Within such a quest, we hope to gain knowledge of something like the frequency and rate at which the air was vibrated by the voice box of Jesus Christ such that the inner ear of his hearers was affected in a particular way. We know that people can hear things and take them to mean many different things; being misunderstood is a risk taken by any and every person who uses words (or any form of language for that matter). Instead of trusting accounts of what Jesus said, we want to know exactly how his voice vibrated the air (exactly what was the reality of his voice before it was perceived and thus shaped or affected by another mind) so that we can then compile a list of those syllables/words/sentences and decipher his actual teaching. Ignoring the potential differences between seeing the shape of ink on a page that would be necessary for sharing Jesus’ words with future generations compared to having your ear tickled by the actual and specific air waves Jesus affected, the precise vibrations of the air formed by Jesus would not affect me in precisely the same way as they would you. The whole range of presuppositions and baggage that we each bring to the table would necessarily shape the meaning we draw from whatever Jesus ‘actually’ said. Is it, then, more important to know the shape of the air vibrations coming from the mouth of Jesus or to have a mind shaped in such a way that whatever sounds you hear reveal the voice of the Lord? Is it more important to know what the ‘historical Jesus’ said, or to hear what the living God reveals through the telling and retelling of Jesus’ story?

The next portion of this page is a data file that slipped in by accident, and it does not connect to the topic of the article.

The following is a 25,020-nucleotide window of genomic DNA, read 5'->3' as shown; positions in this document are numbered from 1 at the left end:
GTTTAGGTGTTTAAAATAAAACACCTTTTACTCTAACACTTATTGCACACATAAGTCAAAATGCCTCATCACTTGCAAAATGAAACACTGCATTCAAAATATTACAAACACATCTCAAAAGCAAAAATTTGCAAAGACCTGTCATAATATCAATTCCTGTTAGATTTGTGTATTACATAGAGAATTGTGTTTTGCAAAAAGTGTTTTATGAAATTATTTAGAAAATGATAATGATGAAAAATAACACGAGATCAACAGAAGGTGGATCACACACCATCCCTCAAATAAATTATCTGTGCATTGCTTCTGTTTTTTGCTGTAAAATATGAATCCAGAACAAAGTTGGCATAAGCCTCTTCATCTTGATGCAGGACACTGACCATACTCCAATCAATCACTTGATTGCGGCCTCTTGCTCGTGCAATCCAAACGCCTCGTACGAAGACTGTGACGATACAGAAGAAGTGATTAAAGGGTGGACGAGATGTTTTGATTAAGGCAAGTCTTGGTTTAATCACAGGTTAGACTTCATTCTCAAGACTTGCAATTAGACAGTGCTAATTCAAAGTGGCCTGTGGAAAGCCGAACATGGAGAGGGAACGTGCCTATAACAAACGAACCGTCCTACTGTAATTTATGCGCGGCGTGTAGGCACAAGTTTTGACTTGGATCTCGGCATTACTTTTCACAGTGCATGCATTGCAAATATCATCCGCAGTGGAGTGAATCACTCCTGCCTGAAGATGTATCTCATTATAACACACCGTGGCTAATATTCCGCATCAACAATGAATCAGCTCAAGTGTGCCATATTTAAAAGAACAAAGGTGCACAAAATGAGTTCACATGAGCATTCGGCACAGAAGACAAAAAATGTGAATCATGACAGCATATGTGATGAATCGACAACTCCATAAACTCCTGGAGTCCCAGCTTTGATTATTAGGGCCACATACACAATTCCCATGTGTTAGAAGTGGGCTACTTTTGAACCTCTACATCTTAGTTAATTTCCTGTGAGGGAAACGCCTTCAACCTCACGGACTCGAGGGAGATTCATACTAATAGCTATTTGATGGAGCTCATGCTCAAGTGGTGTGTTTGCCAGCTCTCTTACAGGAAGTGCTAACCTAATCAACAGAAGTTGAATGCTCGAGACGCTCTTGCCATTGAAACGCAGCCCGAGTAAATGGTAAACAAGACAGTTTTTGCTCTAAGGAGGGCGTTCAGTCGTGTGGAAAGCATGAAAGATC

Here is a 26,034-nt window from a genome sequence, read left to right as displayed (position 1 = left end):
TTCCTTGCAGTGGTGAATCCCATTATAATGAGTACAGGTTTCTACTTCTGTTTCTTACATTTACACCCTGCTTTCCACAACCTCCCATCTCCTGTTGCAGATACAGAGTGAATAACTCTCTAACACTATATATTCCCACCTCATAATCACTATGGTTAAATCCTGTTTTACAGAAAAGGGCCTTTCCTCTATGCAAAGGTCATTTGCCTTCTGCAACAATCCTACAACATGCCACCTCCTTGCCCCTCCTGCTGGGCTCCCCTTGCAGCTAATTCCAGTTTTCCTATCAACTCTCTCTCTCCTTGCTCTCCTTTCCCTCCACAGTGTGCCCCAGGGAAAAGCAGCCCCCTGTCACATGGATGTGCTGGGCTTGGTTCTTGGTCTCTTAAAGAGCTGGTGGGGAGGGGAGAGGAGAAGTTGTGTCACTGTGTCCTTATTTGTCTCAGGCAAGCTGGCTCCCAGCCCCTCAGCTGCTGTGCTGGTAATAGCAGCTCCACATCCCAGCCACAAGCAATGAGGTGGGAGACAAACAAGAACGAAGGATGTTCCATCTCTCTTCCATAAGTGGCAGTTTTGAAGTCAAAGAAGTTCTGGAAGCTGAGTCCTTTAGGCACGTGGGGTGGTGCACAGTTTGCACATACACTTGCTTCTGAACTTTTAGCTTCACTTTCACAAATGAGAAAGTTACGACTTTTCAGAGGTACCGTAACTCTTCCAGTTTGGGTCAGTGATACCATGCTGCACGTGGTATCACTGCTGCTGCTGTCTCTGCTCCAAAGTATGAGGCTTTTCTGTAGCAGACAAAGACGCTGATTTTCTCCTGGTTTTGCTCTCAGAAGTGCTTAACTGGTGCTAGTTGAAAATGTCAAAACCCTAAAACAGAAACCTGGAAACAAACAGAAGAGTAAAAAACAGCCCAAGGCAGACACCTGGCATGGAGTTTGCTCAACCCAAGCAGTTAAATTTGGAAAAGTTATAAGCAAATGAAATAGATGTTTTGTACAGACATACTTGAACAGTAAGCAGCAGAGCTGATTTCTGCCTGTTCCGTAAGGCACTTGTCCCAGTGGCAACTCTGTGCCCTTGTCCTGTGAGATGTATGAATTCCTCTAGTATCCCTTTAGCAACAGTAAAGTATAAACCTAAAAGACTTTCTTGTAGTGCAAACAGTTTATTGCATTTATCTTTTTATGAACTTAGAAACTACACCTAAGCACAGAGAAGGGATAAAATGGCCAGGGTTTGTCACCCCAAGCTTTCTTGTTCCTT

I don’t mean to say that there was no Jesus on Earth or that he didn’t say things; nor do I mean that it is unimportant what he did say. I mean that placing the burden on what Jesus said becomes an incoherent project when we attempt to separate out what was said from what those words (and actions) effected in the world. And again, it’s not that what Christ effected in the world is the exact same thing as what he said, but that both become incoherent when separated from each other. The sayings are shaped as ‘prophecy historicized’ precisely because that is the only way to speak of what Jesus ‘actually’ said; it’s the only way to connect the vibrations of the air with the Word of the Lord; the only way to speak the Word that God chose to reveal through the human voice and language by scripture and in the power of the Spirit.